When Andy, Brad, and Ed decided that they wanted to start their own brewery, many of the pieces were already in place. Andy and Brad had been home brewing for years, their experiments in alcoholic alchemy resulting in such special recipes as White Chocolate Raspberry Stout and S'mores Porter. Ed had a background in business and a love for craft beer himself. What the team didn't have, however, was money. Since loans were hard to come by due to the economy, the three raised the cash in the only way they knew how: a swap meet. Dan Marino collectibles, sports cards, and even a massage table were sold to the bargain hunters, and the three got the cash they needed to start their brewery.
Though Brew Rebellion's origins are humble, the beers are not. Brewed in batches of only thirty to fifty gallons at a time, the menu is always populated with new, fresh creations. Though mainstays such as the Peach Honey Wheat are typically available, the chalkboard's erasers are choked with the wiped-away remnants of limited-time offerings. Local ingredients go into the beer whenever they're available, sometimes even including jalapenos picked from the brewer's own garden.
Merle Norman Cosmetics' name comes from Merle Nethercutt Norman, who founded the company back in the 1920s. Initially, she made beauty products just for her family and friends, but she was so successful—especially with her "try before you buy" philosophy, which back then was quite unusual—that a full-fledged makeup company grew up around her. Nowadays, the company is still thriving and is now run by Merle's nephew. Their products, all made in the United States and modernized since Merle's early days, include makeup in sheer and saturated hues, a line of skincare products, and assorted perfumes.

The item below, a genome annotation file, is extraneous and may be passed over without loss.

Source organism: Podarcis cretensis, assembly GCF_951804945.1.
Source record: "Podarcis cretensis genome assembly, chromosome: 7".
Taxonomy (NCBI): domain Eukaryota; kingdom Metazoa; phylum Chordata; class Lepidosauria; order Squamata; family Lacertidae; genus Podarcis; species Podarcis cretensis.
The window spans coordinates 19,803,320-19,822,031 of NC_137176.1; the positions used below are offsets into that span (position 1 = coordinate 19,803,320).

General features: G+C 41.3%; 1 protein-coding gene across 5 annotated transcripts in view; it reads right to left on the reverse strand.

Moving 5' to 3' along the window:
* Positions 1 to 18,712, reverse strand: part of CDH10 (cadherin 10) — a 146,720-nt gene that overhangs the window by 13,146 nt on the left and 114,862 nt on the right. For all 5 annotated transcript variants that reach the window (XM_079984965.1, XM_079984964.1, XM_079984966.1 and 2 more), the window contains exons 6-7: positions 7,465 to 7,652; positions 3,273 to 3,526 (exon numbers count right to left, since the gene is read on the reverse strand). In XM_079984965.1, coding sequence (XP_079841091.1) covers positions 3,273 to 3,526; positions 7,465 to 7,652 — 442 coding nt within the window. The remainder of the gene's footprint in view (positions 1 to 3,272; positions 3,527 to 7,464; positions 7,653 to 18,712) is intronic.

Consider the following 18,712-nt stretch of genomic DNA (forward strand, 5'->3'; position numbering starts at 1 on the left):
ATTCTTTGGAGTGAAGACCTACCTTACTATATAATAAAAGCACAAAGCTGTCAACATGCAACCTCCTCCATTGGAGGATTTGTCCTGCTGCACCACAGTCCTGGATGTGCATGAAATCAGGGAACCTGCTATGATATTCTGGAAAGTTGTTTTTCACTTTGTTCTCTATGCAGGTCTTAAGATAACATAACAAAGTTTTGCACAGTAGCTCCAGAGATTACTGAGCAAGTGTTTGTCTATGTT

World Discoveries amplifies the imaginations of little ones with a selection of classic and eclectic board games, science kits, dolls, and other interactive distractions. Its junior versions of Monopoly and Scrabble prepare tykes for the cutthroat world of spelling bees and elementary-school property disputes, and its Jenga Max tower tests the patience of wee players with perpetual rebuilding projects. A set of Blendy pens encourages kids to mix and match colors, and Scientific Explorer kits demonstrate modern science in action with chemistry sets, mock volcanoes, and baking-soda-fueled rockets.
Named after the colorful bracelets that jangle on the wrists of many Indian women, Ruby’s Bangles gives its patrons an opportunity to partake in ancient Eastern beauty rituals. In the spa, aestheticians use eyebrow threading techniques inspired by Egyptian beauty rituals to remove unwanted hair. Skilled henna artists can transform hands and feet with dramatic plant-ink designs. The store's boutique boasts a wide selection of Indian-inspired jewelry, including bindis, necklaces, bangles, and hip chains for belly dancing or keeping prank-prone jeans from running away.